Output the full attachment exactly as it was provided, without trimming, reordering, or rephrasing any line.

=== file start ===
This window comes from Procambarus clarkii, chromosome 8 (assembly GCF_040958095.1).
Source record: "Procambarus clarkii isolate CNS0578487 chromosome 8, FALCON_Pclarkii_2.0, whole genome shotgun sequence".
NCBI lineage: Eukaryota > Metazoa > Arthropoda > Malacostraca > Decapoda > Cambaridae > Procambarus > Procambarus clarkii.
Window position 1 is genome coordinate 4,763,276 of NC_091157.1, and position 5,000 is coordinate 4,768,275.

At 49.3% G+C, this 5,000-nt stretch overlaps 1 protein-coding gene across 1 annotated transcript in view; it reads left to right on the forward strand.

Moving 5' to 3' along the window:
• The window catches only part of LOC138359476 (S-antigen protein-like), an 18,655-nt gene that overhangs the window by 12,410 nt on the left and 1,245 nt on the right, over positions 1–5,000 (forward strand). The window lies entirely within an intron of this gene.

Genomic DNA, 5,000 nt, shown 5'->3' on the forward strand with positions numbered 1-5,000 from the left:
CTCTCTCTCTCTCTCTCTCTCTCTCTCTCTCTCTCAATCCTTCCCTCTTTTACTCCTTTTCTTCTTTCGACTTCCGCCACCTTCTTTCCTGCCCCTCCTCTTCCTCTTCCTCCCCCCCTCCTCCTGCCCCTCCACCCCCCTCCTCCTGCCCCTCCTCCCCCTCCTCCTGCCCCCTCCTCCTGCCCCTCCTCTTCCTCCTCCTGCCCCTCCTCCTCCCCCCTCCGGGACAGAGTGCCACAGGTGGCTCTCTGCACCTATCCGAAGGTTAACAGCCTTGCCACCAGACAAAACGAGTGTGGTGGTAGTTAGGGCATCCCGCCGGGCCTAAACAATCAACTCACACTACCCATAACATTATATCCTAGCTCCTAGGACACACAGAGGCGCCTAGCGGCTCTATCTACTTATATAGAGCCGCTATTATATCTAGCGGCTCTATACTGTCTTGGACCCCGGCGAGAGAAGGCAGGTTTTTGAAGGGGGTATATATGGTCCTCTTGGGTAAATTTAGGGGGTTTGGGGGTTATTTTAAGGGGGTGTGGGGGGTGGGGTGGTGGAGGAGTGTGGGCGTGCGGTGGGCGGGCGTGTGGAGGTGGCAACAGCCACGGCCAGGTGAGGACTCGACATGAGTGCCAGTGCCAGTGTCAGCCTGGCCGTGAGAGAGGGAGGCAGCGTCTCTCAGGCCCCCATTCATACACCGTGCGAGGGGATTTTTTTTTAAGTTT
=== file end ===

This window comes from Procambarus clarkii, chromosome 8 (assembly GCF_040958095.1).
Source record: "Procambarus clarkii isolate CNS0578487 chromosome 8, FALCON_Pclarkii_2.0, whole genome shotgun sequence".
NCBI lineage: Eukaryota > Metazoa > Arthropoda > Malacostraca > Decapoda > Cambaridae > Procambarus > Procambarus clarkii.
Window position 1 is genome coordinate 4,763,276 of NC_091157.1, and position 5,000 is coordinate 4,768,275.

At 49.3% G+C, this 5,000-nt stretch overlaps 1 protein-coding gene across 1 annotated transcript in view; it reads left to right on the forward strand.

Moving 5' to 3' along the window:
• The window catches only part of LOC138359476 (S-antigen protein-like), an 18,655-nt gene that overhangs the window by 12,410 nt on the left and 1,245 nt on the right, over positions 1–5,000 (forward strand). The window lies entirely within an intron of this gene.

Genomic DNA, 5,000 nt, shown 5'->3' on the forward strand with positions numbered 1-5,000 from the left:
CTCTCTCTCTCTCTCTCTCTCTCTCTCTCTCTCTCAATCCTTCCCTCTTTTACTCCTTTTCTTCTTTCGACTTCCGCCACCTTCTTTCCTGCCCCTCCTCTTCCTCTTCCTCCCCCCCTCCTCCTGCCCCTCCACCCCCCTCCTCCTGCCCCTCCTCCCCCTCCTCCTGCCCCCTCCTCCTGCCCCTCCTCTTCCTCCTCCTGCCCCTCCTCCTCCCCCCTCCGGGACAGAGTGCCACAGGTGGCTCTCTGCACCTATCCGAAGGTTAACAGCCTTGCCACCAGACAAAACGAGTGTGGTGGTAGTTAGGGCATCCCGCCGGGCCTAAACAATCAACTCACACTACCCATAACATTATATCCTAGCTCCTAGGACACACAGAGGCGCCTAGCGGCTCTATCTACTTATATAGAGCCGCTATTATATCTAGCGGCTCTATACTGTCTTGGACCCCGGCGAGAGAAGGCAGGTTTTTGAAGGGGGTATATATGGTCCTCTTGGGTAAATTTAGGGGGTTTGGGGGTTATTTTAAGGGGGTGTGGGGGGTGGGGTGGTGGAGGAGTGTGGGCGTGCGGTGGGCGGGCGTGTGGAGGTGGCAACAGCCACGGCCAGGTGAGGACTCGACATGAGTGCCAGTGCCAGTGTCAGCCTGGCCGTGAGAGAGGGAGGCAGCGTCTCTCAGGCCCCCATTCATACACCGTGCGAGGGGATTTTTTTTTAAGTTT